The Supreme Court ruled on Wednesday that police may not search cellphones without a court’s permission.
In the case of Riley v. California, a court ruled that a police officer can seize and secure a cellphone pursuant to an arrest, and they can also search the contents of that phone without a warrant.
Prior to the recent SCOTUS (Supreme Court of the United States) ruling there was a difference among state and federal courts on the power of police officers to search cellphones.
SCOTUS can often be out of touch with many issues involving modern technology, but in the case of cellphones and privacy, this week they have made the connection.
According to Chief Justice John G. Roberts Jr., “The fact that technology now allows an individual to carry such information in his hand does not make the information any less worthy of the protection for which the Founders fought.”
The Fourth Amendment applied
The Fourth Amendment to the United States Constitution states that the "right of the people to be secure in their persons, houses, papers, and effects, against unreasonable searches and seizures, shall not be violated."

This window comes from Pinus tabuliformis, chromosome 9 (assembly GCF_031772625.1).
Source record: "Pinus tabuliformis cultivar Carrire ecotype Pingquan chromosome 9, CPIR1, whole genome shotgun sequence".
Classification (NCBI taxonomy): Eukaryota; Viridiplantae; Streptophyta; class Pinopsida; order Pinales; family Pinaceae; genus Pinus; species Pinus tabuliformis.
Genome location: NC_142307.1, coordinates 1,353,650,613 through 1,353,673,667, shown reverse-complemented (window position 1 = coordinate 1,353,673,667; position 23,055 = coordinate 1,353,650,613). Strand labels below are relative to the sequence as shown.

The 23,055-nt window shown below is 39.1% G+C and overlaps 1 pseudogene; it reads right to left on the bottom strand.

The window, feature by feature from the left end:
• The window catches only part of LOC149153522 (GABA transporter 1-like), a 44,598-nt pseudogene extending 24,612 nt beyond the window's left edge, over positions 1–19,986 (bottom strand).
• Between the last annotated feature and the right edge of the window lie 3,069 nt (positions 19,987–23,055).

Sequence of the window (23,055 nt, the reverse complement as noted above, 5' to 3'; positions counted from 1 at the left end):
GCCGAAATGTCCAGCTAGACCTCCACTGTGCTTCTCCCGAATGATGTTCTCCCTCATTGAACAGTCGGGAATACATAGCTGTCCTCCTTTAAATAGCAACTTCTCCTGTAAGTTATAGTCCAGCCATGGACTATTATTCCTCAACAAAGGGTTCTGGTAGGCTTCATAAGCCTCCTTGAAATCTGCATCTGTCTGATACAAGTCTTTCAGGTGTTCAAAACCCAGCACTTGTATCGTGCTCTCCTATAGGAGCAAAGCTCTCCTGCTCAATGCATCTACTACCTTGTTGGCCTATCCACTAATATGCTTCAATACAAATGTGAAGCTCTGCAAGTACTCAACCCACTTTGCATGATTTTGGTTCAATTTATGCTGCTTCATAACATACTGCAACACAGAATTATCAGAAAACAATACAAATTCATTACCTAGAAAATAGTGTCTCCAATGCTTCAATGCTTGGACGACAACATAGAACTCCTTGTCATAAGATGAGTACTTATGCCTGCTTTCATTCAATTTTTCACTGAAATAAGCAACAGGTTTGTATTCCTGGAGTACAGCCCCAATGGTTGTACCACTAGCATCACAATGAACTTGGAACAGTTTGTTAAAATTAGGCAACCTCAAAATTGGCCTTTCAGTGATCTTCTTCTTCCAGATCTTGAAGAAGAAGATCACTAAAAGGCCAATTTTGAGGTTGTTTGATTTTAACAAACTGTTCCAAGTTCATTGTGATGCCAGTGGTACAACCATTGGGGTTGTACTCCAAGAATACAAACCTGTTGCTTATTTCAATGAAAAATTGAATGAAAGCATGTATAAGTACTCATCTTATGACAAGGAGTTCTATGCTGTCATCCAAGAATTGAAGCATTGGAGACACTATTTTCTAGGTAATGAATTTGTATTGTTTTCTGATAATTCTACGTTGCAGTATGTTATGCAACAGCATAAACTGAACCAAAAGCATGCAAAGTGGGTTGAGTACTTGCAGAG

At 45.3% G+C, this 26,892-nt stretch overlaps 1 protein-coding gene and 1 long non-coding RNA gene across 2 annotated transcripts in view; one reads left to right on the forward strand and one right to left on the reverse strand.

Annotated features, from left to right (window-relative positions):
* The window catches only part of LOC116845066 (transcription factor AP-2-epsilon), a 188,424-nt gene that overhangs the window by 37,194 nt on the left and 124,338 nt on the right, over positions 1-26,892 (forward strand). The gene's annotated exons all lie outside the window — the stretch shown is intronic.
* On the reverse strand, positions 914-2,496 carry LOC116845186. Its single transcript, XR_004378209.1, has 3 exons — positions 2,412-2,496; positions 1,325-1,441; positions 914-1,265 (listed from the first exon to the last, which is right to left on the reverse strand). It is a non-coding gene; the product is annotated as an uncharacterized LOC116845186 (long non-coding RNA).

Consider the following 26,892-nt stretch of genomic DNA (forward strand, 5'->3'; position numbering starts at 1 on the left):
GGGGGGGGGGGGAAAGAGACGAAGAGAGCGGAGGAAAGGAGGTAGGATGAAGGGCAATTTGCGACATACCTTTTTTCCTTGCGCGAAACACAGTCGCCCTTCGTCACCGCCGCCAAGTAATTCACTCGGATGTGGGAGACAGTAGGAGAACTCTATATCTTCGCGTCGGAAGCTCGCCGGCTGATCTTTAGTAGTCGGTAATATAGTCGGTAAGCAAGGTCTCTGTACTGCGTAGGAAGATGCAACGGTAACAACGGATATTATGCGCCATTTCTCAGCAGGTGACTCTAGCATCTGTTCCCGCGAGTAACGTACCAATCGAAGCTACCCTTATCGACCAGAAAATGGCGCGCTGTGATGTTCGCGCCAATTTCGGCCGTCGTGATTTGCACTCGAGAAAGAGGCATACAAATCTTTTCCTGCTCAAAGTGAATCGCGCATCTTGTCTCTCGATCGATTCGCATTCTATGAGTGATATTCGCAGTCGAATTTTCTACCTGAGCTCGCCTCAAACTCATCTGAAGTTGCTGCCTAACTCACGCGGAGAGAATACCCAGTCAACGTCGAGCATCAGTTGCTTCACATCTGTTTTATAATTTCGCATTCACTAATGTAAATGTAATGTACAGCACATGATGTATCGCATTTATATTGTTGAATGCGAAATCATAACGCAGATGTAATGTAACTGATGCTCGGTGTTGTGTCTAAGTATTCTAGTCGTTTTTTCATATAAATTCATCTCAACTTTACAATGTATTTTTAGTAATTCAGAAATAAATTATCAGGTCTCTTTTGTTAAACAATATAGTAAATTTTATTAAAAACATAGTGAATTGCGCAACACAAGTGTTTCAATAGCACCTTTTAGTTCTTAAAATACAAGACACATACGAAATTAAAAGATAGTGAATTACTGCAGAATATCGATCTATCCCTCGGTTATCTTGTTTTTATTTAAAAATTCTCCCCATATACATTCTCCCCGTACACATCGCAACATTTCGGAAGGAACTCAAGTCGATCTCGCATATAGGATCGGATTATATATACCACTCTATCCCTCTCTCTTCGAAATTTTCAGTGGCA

The application of the Fourth Amendment notion that each man’s home is his castle is the the legal basis of modern privacy laws. The recent court ruling extends the goal of protecting Americans from unreasonable searches to the digital world.
NSA surveillance implications
The implications of the Riley v. California ruling are far reaching, beyond just cell phones. The SCOTUSblog on Thursday points out, "the Court’s conclusion that data is different will affect not only digital search cases, but also the NSA’s bulk record collection program..."
How can one agency defend the massive collection of the telephone records of all Americans when the Chief Justice states in a ruling that “the Founders did not fight a revolution to gain the right to government agency protocols.”
The unanimous decision by SCOTUS in the cellphone privacy cases does not bode well for the government in the continued litigation over the NSA’s surveillance of Americans.
Personal privacy in the digital world
Every day we get one step closer to the world George Orwell describes. Why should anyone be surprised by the NSA's PRISM surveillance data mining program?
How will the ruling banning warrantless police searches of cellphones affects other rulings on personal privacy in the digital world?